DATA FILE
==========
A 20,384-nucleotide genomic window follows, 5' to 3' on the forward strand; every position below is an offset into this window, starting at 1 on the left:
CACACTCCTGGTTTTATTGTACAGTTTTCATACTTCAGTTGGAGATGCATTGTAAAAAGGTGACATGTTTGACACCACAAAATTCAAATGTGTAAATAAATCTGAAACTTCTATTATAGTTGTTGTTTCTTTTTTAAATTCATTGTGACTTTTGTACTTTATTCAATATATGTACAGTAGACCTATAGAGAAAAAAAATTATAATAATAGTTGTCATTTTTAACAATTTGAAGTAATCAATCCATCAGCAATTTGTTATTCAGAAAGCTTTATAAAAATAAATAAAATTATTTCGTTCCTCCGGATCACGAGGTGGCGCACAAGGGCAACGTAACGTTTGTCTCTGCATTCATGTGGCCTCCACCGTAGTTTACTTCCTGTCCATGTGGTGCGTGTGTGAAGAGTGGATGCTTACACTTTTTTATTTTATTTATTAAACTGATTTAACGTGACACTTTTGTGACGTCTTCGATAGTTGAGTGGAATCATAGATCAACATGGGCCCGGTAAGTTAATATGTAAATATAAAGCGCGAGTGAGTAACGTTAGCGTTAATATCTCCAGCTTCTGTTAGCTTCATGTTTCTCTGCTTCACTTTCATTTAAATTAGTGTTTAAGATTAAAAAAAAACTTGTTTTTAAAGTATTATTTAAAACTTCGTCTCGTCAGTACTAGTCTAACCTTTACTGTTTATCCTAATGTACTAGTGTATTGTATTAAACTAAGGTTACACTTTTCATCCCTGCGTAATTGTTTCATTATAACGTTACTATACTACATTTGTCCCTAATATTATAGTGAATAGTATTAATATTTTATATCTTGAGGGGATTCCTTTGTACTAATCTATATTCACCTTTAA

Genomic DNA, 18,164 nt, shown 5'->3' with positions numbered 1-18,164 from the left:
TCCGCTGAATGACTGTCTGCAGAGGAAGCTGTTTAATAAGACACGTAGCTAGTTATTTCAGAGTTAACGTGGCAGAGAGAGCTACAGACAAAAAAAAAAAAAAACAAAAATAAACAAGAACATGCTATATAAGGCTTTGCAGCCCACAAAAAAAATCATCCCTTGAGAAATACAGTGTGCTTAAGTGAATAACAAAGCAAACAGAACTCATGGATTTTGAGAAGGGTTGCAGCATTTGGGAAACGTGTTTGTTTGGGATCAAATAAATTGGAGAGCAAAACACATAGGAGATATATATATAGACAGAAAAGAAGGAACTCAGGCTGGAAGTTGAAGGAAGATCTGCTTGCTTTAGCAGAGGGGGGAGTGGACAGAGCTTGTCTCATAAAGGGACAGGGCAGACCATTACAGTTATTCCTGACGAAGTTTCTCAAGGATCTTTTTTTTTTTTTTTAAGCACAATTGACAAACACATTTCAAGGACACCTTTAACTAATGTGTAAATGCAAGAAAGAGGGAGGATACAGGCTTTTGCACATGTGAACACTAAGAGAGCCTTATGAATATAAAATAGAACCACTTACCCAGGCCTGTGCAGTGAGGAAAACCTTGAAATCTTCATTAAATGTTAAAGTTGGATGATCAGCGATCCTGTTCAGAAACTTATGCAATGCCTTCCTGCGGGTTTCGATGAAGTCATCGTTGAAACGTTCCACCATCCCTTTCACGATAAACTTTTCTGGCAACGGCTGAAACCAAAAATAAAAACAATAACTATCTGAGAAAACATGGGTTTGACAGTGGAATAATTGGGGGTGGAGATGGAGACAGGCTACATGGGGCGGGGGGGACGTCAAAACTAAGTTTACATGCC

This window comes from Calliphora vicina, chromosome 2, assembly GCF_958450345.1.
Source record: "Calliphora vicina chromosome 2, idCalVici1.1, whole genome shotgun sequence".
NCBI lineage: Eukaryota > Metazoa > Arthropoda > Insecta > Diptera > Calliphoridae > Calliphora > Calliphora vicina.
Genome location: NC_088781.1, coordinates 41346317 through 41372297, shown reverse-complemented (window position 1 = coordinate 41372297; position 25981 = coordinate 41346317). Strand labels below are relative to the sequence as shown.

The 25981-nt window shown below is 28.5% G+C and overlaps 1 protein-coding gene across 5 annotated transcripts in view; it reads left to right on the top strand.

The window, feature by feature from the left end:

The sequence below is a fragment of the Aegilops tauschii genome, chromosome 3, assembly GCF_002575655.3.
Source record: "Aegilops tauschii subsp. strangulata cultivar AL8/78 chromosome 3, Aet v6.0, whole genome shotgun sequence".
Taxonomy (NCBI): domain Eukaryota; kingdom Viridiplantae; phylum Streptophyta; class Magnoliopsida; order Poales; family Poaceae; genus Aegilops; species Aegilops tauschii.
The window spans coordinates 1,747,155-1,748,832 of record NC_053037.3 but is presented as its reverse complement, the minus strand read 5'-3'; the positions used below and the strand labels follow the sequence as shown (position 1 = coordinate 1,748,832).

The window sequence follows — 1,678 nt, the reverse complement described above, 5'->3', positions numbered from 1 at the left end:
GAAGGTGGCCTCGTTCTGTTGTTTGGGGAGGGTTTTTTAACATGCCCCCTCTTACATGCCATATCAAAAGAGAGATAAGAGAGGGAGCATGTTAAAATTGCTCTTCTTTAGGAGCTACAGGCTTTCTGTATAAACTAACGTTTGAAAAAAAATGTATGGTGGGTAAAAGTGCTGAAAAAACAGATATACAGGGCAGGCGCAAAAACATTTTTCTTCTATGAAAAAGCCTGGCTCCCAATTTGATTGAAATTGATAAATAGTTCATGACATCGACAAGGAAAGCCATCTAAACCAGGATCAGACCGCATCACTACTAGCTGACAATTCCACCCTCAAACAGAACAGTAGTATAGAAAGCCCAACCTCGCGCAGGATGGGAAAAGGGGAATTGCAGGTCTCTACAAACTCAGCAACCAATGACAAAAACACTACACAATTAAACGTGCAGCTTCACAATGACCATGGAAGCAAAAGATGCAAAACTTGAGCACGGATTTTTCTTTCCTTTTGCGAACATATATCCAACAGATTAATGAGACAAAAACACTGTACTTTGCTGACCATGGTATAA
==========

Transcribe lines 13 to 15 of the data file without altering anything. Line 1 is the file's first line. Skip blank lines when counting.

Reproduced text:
Taxonomy (NCBI): domain Eukaryota; kingdom Viridiplantae; phylum Streptophyta; class Magnoliopsida; order Poales; family Poaceae; genus Aegilops; species Aegilops tauschii.
The window spans coordinates 1,747,155-1,748,832 of record NC_053037.3 but is presented as its reverse complement, the minus strand read 5'-3'; the positions used below and the strand labels follow the sequence as shown (position 1 = coordinate 1,748,832).

The window sequence follows — 1,678 nt, the reverse complement described above, 5'->3', positions numbered from 1 at the left end: